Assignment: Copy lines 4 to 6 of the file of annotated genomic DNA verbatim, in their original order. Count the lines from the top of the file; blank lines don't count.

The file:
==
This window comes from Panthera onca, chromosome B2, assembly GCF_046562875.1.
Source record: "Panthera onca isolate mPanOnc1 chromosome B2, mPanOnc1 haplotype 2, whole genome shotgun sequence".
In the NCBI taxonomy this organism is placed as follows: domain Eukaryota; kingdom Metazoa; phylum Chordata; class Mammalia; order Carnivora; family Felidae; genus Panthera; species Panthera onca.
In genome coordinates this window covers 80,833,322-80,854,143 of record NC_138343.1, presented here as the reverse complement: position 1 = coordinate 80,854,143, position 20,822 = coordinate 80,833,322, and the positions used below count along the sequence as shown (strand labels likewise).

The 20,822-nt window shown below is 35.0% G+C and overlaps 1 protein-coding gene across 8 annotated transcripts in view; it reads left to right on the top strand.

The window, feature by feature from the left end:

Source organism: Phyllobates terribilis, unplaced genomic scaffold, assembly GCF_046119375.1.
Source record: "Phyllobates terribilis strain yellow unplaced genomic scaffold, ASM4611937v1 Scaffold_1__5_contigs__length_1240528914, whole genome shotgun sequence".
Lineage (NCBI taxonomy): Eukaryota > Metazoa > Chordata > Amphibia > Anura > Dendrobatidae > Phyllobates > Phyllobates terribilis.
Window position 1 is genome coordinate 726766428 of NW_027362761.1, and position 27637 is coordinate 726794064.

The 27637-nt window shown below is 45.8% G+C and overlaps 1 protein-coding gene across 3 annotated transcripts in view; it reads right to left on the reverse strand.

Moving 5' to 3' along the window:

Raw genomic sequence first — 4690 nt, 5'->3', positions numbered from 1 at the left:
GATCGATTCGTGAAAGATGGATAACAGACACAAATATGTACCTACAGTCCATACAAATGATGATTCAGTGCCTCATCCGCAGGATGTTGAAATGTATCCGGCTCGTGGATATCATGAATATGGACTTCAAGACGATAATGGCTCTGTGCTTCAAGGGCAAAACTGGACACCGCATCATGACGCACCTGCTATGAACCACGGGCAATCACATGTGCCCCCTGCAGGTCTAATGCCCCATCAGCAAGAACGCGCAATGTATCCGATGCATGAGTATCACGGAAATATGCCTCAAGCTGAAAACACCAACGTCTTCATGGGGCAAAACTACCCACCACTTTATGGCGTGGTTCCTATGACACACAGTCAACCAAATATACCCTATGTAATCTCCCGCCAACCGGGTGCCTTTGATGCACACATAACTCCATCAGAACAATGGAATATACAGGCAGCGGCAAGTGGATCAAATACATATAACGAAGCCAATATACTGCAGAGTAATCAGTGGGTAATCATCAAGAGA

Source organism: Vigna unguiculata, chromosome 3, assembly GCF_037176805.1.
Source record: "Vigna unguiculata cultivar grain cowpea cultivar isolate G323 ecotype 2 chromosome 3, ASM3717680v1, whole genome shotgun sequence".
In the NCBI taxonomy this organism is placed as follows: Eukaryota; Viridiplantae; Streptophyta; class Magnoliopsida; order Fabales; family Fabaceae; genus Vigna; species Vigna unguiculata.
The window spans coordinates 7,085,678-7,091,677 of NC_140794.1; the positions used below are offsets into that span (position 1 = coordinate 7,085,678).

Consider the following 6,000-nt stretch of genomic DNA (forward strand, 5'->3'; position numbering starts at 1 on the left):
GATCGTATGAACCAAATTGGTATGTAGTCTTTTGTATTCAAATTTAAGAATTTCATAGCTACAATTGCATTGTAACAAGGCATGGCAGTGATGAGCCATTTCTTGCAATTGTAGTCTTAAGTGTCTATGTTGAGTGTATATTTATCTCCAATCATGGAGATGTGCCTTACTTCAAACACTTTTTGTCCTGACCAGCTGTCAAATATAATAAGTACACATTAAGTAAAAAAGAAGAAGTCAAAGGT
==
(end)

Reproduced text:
In genome coordinates this window covers 80,833,322-80,854,143 of record NC_138343.1, presented here as the reverse complement: position 1 = coordinate 80,854,143, position 20,822 = coordinate 80,833,322, and the positions used below count along the sequence as shown (strand labels likewise).

The 20,822-nt window shown below is 35.0% G+C and overlaps 1 protein-coding gene across 8 annotated transcripts in view; it reads left to right on the top strand.

The window, feature by feature from the left end: